Energy Savings

In renovation & new build

Reducing energy consumption is one way to save energy. Heating the home guzzles the most energy in English homes, and about 40% of total energy consumption is spent on keeping the house heated.

With the prospect of rising energy costs in the coming years, heat is a major expense for homeowners. Reducing unnecessary energy waste leads to huge savings.

Think long term when it comes to renovation

Replacing 15 to 20-year-old windows makes it possible to reduce the house’s heat loss by about 30%. This reduces the heating bills and gives a family a bit more spending power.

Energy-enhancing solutions are not free, but bear in mind that the cost of new windows is a one-off expense, which should be regarded as an investment that will soon pay for itself.

Example: 20 to 25-year-old windows have a UW-value of about 2,5. New KASTRUP ENERGY triple glazed windows have a UW-value of 0,78. Let’s assume a home has a 50-m2 window surface and heating costs of around 14 pence per kWh. Consequently, with Kastrup windows you will save more than £800 on heating per year.

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Sustainable new build

Right now, the trend is energy-efficient housing, and the demands for this are greatly increasing.

That does not only mean building in an energy-efficient way. It also means that you need to create value in the home that will last for several years. This is why Kastrup develops its products with an eye for durability, longevity and the technological challenges of tomorrow.

New build gives you the freedom to design everything exactly as you want. We are seeing larger areas of glass in new, modern houses. Kastrup’s most slender window series INVI, which is perfect for this type of new build, our AluFrontLine panelled door with wood on the interiors and aluminium on the exterior, and our sliding doors enable you to create a modern, high-quality home.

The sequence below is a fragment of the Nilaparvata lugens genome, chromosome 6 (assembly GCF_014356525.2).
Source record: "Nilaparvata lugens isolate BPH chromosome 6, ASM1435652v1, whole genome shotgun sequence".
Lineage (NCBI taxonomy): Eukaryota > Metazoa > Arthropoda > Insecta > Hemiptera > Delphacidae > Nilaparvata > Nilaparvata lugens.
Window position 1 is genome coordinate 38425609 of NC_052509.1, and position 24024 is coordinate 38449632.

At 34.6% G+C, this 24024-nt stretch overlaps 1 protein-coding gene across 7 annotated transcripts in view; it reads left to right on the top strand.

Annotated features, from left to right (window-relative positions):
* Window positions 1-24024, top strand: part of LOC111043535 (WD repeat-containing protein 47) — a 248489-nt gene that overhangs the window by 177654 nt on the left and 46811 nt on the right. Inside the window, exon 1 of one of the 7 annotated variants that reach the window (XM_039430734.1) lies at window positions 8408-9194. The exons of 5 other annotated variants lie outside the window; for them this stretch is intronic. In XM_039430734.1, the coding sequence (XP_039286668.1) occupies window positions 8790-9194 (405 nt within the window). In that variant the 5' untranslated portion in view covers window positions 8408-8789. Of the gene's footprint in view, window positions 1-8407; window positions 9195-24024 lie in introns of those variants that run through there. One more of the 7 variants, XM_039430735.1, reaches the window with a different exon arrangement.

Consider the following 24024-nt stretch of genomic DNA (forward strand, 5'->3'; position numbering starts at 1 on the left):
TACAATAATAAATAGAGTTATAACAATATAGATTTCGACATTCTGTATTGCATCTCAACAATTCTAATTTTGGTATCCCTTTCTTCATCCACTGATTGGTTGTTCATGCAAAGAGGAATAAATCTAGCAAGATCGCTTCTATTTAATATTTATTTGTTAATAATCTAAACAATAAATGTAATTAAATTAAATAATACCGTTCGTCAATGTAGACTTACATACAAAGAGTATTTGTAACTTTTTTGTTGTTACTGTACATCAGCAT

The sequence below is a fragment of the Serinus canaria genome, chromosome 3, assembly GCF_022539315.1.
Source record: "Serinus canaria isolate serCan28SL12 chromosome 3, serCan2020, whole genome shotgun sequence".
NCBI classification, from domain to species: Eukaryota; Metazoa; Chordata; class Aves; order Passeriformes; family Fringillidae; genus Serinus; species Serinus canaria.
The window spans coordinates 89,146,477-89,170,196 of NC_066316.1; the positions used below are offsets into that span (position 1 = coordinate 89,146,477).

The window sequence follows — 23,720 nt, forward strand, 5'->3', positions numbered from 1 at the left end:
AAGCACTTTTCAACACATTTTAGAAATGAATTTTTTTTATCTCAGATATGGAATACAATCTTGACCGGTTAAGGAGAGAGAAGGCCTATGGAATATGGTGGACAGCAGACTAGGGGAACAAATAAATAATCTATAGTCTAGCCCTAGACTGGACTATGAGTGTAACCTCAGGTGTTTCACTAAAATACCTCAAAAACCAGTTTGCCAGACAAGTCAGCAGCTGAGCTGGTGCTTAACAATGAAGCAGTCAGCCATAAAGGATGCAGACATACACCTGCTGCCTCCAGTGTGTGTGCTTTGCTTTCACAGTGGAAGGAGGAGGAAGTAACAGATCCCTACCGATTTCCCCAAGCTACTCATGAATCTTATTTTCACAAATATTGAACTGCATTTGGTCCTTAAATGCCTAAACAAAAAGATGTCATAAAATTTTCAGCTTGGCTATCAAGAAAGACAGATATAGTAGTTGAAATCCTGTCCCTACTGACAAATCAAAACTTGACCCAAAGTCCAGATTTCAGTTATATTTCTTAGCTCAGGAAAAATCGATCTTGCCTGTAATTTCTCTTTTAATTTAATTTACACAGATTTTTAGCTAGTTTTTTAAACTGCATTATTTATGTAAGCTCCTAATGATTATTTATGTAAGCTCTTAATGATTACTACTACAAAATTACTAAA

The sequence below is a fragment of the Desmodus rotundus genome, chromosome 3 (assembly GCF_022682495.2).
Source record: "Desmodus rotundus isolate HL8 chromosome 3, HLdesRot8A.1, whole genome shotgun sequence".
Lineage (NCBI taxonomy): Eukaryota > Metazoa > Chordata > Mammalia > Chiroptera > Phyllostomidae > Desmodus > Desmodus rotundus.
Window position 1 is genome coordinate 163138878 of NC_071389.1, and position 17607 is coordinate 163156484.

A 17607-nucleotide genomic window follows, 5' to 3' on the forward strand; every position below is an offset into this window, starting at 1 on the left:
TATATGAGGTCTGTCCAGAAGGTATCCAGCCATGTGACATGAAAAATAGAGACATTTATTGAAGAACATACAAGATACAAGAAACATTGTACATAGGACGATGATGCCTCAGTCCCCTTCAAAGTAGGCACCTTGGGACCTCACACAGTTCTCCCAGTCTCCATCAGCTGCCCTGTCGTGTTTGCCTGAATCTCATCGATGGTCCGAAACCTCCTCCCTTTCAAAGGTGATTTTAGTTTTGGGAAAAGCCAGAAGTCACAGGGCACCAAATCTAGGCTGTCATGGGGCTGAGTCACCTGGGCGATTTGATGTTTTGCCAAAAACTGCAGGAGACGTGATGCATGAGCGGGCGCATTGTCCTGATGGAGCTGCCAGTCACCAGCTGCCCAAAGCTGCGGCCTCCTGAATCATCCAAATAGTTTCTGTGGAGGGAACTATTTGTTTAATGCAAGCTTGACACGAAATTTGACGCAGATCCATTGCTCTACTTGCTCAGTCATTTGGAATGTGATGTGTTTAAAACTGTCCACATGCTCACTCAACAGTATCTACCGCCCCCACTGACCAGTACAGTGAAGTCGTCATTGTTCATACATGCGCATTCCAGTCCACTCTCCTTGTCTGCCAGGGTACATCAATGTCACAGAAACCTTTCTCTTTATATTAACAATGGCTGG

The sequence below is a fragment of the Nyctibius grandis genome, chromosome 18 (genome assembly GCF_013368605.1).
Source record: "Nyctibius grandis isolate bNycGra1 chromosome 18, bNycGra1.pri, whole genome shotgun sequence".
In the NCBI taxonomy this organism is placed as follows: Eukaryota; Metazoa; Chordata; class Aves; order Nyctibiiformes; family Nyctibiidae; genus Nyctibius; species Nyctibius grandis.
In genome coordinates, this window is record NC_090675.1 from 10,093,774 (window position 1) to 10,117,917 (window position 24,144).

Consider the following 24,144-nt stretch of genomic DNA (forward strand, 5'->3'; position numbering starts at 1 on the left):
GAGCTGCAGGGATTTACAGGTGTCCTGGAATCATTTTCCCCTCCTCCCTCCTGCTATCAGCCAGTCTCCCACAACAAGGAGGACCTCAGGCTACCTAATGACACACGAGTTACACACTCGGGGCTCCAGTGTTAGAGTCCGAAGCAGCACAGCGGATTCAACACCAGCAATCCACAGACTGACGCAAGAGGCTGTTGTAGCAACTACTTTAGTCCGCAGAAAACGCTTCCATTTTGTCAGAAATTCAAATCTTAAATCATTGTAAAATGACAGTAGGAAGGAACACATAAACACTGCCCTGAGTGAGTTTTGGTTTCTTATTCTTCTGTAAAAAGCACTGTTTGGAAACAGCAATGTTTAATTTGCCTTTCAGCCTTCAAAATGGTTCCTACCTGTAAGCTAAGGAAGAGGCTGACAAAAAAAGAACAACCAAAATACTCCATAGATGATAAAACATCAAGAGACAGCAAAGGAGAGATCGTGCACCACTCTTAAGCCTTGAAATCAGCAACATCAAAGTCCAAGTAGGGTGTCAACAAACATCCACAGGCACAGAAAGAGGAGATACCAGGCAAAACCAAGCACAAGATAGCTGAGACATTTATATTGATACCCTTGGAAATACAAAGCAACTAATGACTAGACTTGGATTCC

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Valuable facts for your new windows

UW value in W/m2K = the window’s heat insulation
The lower it is, the less heat loss. The overall UW value of the window is a measure of how well the window insulates. The Uvalue varies depending on the size and design of the window.

Ug value in W/m2K = the heat insulation of the glass
The lower it is, the less heat loss. The Ug value of the glass is an expression of the insulating ability of the glass measured at the centre of the glass.

G value in % = solar energy transmission
The higher it is, the warmer it is. The G value is that part of the sun’s heat that penetrates the window. If the amount of solar heat outside is 100% and the G value of the window is 0.63, this means that 63% of the sun’s heat penetrates the window.

LT value in % = light transmittance
The higher this is, the lighter it is. The LT value describes the proportion of sunlight that penetrates the glass. If the LT value of the glass is 0.8, it means that 80% of daylight penetrates the glass.

RW value in dB = noise reduction
The higher it is, the greater the silencing effect. RW is an expression of the noise-cancelling effect of the glass. The human ear experiences half the noise with a silencing effect of 8-10 dB.

Double glazing or triple glazing

When you are choosing window glass, consider whether the pane should be constructed as double glazing or triple glazing and what quality it should be.

The cheapest solution is double glazing. One advantage of the two glass panes is that you get more daylight and thus more heat from the sun in your living room. On the other hand, the heat insulation is poorer than with triple glazed windows, and this impacts the heating bill and comfort during the winter.

Triple glazed windows provide better energy savings and no draught from the window surface. There is less natural heat from the sun that penetrates the glass and triple glazing is also about 10% more expensive compared to the cost of a double-glazed window. When fitting new windows in your home, you should regard it as an investment in terms of comfort and reduced heating costs.

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